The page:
Swedish model Caroline Forsling is suing Estee Lauder for $2 million for using a test shot of her in a marketing campaign that she didn't agree to.
Caroline Forsling is a Swedish model based in New York City who has just hit Estee Lauder with a $2 million lawsuit for using a test shot of her for an advertising campaign that she claims she never agreed to. Forsling is an ex-Sport's Illustrated Swimsuit model who worked with Estee Lauder on a hair care product shoot earlier this year. An image used in the recent ad for the skin care product Plantscription is taken from a test shot from the earlier contract, where Forsling had her hair pulled back and was not wearing any makeup.
The advertisement was used in a large scale campaign through Estee Lauder's Origins line for the anti-aging cream. The advertisements show the original photograph on the left, with a retouched image on the right, as a dramatization of how the product combats four signs of aging.
Forsling claims she never agreed to this campaign and has never used the product in question. But, her biggest complaint comes from the fact that the advertising states that the women who participated in the study were aged 45-60. While she doesn't give her specific age, she claims to be "significantly" younger.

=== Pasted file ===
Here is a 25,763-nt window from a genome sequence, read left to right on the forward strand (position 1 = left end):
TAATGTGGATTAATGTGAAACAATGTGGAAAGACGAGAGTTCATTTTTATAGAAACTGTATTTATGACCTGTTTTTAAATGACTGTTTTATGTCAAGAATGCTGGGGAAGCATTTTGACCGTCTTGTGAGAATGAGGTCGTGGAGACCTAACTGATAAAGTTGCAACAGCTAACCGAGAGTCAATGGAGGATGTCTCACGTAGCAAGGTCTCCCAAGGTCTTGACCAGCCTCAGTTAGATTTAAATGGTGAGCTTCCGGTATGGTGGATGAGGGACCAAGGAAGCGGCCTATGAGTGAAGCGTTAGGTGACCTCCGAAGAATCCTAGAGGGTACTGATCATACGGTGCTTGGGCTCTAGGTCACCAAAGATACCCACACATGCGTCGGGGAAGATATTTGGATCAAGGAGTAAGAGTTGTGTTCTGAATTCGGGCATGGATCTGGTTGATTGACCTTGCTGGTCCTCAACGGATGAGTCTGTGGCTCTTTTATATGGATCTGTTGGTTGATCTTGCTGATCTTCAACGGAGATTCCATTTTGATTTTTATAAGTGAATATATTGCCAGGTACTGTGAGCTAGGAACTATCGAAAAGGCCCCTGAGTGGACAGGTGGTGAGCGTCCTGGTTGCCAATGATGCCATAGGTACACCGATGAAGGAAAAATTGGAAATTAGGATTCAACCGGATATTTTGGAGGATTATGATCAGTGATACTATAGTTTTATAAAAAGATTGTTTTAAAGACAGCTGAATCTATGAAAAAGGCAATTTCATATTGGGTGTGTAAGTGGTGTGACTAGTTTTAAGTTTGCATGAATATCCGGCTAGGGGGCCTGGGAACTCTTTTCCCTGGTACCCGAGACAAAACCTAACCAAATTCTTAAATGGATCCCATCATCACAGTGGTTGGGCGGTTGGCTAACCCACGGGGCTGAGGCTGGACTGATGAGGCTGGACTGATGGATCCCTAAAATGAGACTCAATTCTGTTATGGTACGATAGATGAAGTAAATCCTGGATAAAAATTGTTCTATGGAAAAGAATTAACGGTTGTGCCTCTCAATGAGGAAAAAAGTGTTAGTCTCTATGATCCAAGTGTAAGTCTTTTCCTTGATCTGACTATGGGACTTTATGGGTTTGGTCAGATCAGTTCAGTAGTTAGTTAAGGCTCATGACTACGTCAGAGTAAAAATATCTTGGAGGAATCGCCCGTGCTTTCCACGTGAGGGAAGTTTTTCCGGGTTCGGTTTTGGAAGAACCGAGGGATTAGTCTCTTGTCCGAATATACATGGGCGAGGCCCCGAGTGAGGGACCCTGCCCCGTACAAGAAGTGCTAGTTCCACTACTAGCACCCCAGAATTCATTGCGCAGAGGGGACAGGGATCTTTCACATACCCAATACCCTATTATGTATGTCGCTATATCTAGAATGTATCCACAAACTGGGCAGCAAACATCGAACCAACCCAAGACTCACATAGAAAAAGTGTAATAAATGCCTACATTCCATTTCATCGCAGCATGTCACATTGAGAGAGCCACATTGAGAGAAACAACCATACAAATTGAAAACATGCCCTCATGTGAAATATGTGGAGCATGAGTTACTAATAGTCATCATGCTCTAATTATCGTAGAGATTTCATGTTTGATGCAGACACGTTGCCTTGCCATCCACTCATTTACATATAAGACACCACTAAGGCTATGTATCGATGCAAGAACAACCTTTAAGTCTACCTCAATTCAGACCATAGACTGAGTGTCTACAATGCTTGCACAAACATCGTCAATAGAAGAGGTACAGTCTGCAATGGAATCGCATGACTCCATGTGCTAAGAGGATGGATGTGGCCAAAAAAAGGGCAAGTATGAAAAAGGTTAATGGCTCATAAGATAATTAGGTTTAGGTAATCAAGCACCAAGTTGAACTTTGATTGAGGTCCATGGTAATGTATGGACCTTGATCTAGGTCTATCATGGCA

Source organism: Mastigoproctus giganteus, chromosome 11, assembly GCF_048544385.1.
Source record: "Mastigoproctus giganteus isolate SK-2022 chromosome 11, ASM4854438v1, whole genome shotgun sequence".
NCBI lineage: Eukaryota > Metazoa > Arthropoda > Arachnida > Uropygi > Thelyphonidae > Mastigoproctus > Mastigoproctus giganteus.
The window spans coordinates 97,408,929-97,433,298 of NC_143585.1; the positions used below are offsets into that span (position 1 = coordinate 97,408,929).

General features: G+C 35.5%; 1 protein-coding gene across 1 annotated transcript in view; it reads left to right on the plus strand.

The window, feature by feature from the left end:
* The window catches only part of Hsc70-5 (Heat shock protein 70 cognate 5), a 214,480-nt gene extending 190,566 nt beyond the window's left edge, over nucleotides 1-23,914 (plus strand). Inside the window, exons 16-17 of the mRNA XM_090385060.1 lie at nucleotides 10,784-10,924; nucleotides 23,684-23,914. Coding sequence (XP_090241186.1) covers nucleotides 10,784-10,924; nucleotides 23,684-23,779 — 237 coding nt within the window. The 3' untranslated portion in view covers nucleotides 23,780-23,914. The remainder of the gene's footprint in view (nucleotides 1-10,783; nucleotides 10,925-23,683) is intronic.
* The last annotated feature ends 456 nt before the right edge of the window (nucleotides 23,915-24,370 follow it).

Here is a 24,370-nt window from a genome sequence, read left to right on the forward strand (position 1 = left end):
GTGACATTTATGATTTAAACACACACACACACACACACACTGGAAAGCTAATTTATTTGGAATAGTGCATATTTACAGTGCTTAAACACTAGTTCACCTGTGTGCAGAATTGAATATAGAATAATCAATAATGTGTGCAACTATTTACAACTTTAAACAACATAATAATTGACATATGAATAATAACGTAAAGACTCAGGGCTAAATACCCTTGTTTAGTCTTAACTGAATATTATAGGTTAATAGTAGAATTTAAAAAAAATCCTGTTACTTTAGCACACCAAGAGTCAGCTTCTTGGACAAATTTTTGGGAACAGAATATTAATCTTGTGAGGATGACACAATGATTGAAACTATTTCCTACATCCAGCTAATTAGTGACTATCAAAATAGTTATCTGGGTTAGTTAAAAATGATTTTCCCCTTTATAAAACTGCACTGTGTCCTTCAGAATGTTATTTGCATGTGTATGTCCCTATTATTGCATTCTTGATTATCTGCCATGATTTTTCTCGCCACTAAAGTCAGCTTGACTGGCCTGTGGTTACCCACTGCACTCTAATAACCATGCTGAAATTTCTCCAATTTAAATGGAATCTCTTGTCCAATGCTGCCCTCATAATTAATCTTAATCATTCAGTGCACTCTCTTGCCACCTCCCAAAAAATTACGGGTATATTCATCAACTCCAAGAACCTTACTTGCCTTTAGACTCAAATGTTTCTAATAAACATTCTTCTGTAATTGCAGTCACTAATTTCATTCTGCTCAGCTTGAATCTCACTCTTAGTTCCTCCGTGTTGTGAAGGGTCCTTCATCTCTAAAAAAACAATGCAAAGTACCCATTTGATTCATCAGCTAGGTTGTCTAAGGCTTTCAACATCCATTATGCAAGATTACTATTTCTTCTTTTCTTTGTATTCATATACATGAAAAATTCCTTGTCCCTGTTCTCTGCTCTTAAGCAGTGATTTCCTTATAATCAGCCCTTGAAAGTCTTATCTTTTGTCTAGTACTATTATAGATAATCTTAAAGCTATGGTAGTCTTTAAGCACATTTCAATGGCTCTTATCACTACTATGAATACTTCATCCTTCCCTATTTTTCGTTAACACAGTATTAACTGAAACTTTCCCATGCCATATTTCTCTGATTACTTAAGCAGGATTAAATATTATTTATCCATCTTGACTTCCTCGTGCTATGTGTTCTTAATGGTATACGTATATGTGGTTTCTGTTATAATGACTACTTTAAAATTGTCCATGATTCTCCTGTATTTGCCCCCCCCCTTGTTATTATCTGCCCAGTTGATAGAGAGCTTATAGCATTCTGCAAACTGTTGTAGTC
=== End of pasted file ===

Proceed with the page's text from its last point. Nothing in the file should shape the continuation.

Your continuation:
She alleges that even though the company agreed to stop using the photo for advertising, they are still sending it out as part of a casting call for models with "fine wrinkles."
The lawsuit alleges that Forsling's civil rights were violated, the company enriched itself at her expense and damaged her career.
Hearing a model complaining about retouching in an ad campaign may sound like the height of hypocrasy, this does get into an interesting issue of intellectual property and who owns the rights to photos. Was this simply a case where Forsling signed over the rights to all the photos — including test shots — to Estee Lauder, even though she thought it was only for the single hair care campaign? Are test shots covered by her contract? Should they be? Does a model's rights to protect their exposure and good name extend to preventing poor photographs going to print? We would be very interested to see the relevant paperwork and we'll certainly be interested to see how this plays out.